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Centre

 

Paper Reference

 

Surname

Initial(s)

No.

 

Candidate

 

7540

   
Candidate   7540     02   Signature

02

 

Signature

No.

Paper Reference(s)

7540/02

London Examinations GCE

Physics

Ordinary Level Paper 2

Monday 29 January 2007 – Afternoon Time: 2 hours

Examiner’s use only

Team Leader’s use only

Question

Leave

Number

Blank

1

 

2

 

3

 

4

 

5

 

Total

 

Materials required for examination

Four-figure mathematical tables may be issued to candidates requesting them

Items included with question papers

Nil

Instructions to Candidates

Answer ALL the questions in the spaces provided in this question paper. In the boxes above, write your centre number, candidate number, your surname, initial(s) and signature.

Information for Candidates

Calculators may be used. Where necessary, assume the acceleration of free fall, g = 10 m/s 2 . The total mark for this paper is 100. The marks for parts of questions are shown in round brackets:

e.g. (2). This paper has five questions.

Advice to Candidates

Write your answers neatly and in good English. In calculations, show all the steps in your working.

This publication may be reproduced only in accordance with Edexcel Limited copyright policy. ©2007 Edexcel Limited.

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Answer all the questions.

1.

This question is about energy and momentum.

 

(a)

In the ancient Olympic games long jumpers carried a mass of 5.0 kg in each hand. In one particular jump the increase in height of a mass of 5.0 kg was 3.2 m and its velocity was 6.2 m/s.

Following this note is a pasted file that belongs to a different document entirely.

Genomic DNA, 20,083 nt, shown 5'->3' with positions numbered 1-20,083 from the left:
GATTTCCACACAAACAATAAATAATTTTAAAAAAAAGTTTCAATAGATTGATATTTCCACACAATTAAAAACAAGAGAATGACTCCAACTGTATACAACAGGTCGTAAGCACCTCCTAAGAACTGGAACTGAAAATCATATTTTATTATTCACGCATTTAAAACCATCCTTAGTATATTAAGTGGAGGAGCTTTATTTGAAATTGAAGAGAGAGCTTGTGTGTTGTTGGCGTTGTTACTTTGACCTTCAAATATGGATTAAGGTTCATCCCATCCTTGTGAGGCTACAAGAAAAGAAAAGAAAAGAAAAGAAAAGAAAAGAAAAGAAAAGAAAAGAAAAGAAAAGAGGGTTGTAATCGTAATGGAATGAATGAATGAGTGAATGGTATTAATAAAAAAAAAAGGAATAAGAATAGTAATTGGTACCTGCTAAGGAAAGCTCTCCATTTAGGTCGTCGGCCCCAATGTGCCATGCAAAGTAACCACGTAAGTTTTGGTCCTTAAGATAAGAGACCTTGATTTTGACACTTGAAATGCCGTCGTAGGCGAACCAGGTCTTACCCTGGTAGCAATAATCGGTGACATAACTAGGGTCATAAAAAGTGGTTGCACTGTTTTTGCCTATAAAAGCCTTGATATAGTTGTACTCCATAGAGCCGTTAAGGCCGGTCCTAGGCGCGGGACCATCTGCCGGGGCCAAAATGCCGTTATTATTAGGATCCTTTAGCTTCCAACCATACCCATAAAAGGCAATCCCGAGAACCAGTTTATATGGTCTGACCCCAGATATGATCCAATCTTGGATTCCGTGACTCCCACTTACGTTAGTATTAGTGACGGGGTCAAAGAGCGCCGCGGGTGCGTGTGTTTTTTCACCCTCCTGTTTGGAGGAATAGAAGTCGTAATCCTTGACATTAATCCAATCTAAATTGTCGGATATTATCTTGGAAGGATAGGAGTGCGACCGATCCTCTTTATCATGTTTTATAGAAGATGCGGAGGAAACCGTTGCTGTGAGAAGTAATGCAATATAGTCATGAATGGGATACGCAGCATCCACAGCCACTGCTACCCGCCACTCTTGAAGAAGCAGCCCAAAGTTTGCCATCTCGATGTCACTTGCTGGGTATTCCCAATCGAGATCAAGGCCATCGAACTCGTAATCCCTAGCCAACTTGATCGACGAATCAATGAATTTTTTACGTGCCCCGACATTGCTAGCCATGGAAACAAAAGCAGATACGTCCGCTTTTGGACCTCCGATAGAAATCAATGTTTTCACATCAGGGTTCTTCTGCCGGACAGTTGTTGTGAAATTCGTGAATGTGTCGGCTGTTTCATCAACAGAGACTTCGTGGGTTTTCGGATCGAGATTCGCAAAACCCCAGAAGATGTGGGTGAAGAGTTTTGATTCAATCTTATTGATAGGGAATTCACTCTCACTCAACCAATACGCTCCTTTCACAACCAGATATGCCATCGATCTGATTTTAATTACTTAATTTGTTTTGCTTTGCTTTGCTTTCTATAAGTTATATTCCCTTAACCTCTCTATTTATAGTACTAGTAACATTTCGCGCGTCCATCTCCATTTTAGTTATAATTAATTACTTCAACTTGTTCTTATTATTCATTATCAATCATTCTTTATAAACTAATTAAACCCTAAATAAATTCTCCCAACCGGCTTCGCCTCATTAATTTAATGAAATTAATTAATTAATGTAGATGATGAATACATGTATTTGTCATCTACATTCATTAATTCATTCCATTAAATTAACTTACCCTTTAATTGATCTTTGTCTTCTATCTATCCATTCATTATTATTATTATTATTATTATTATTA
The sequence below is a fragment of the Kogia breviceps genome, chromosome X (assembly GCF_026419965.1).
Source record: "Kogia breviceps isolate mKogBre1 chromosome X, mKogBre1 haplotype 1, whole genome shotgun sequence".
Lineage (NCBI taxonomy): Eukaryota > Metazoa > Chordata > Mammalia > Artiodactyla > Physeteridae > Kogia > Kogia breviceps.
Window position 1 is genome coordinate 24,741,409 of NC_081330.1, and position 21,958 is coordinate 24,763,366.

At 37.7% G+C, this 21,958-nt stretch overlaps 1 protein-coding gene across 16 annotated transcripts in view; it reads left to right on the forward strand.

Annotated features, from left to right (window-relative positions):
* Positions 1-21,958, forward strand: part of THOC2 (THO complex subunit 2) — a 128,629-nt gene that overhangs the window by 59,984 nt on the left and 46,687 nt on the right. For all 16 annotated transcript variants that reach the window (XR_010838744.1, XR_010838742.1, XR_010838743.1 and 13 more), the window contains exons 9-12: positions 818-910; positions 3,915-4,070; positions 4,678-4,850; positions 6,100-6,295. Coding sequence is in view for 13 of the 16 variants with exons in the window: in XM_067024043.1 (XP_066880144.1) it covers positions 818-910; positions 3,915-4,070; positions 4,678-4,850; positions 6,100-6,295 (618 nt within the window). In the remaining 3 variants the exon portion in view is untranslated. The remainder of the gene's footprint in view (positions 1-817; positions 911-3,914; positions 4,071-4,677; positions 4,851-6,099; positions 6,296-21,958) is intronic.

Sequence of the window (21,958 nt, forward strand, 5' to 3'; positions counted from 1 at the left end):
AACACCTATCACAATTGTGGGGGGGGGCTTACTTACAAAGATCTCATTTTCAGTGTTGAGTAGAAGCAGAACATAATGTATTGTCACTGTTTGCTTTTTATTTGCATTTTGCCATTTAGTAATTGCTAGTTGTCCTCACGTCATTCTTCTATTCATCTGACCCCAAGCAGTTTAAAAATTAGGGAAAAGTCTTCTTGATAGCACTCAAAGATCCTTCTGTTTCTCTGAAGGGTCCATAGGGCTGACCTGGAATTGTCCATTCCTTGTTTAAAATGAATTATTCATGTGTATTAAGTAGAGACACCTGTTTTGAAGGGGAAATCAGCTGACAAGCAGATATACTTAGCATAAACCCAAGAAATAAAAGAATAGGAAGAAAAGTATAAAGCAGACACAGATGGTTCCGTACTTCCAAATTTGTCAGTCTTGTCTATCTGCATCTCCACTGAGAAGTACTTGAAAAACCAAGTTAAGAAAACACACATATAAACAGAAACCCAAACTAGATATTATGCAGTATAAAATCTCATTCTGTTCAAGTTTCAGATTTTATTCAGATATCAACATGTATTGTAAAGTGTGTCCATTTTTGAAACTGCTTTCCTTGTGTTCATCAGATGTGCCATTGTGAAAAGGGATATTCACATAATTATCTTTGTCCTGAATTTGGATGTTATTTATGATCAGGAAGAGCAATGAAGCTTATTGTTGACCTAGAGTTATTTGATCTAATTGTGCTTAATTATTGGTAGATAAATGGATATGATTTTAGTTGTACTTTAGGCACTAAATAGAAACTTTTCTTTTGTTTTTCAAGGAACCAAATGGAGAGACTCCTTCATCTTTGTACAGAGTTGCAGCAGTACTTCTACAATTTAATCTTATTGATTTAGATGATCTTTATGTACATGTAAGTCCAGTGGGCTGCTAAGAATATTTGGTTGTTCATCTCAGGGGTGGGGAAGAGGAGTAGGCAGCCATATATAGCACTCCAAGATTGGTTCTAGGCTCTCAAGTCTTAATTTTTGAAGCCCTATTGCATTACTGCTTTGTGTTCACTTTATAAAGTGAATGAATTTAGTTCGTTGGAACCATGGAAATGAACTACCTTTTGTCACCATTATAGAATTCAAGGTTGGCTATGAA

For this 5.0 kg mass calculate:

 

(i)

the momentum;

 

(2)

 

(ii)

the increase in gravitational potential energy;

 

(2)

 

(iii)

the kinetic energy.

 

(2)

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(b)

During the jump the long jumper holds the masses above his head.

The drawing shows the long jumper landing. He has moved the masses to alter the position of his centre of gravity.

(i)

What is meant by centre of gravity?

 

(2)

 

(ii)

How has the position of the centre of gravity of the jumper been changed by this movement of the masses?

 

(2)

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Leave blank (c) Describe an experiment to investigate the conservation of linear momentum during a
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(c)
Describe an experiment to investigate the conservation of linear momentum during a
collision using dynamics trolleys.
In your account:
(i)
draw a labelled diagram;
(3)
(ii)
list the measurements made;
(3)
(iii)
describe the method used;
(3)
(iv)
write down the equation you would use to show that momentum is conserved.
(1)
Q1
(Total 20 marks)
4
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2. This question is about density and pressure.

(a)

The graphs below show how the density of two different substances varies with temperature between –20 °C and 120 °C.

Density

Liquid A Water
Liquid A Water
Liquid A Water

Liquid A

Water

Liquid A Water

–20

4

120

Temperature/°C

(i)

Describe how the density of water changes when it is heated from –20 °C to

120

°C.

 

(3)

(ii)

Describe how the density of liquid A changes when it is heated from –20 °C to

120 °C.

(1)

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(b) The diagram shows a tube dipped into a bowl of water. Water has been drawn up the tube by a pump.

Bowl

X

To pump

Water has been drawn up the tube by a pump. Bowl X To pump Tube Y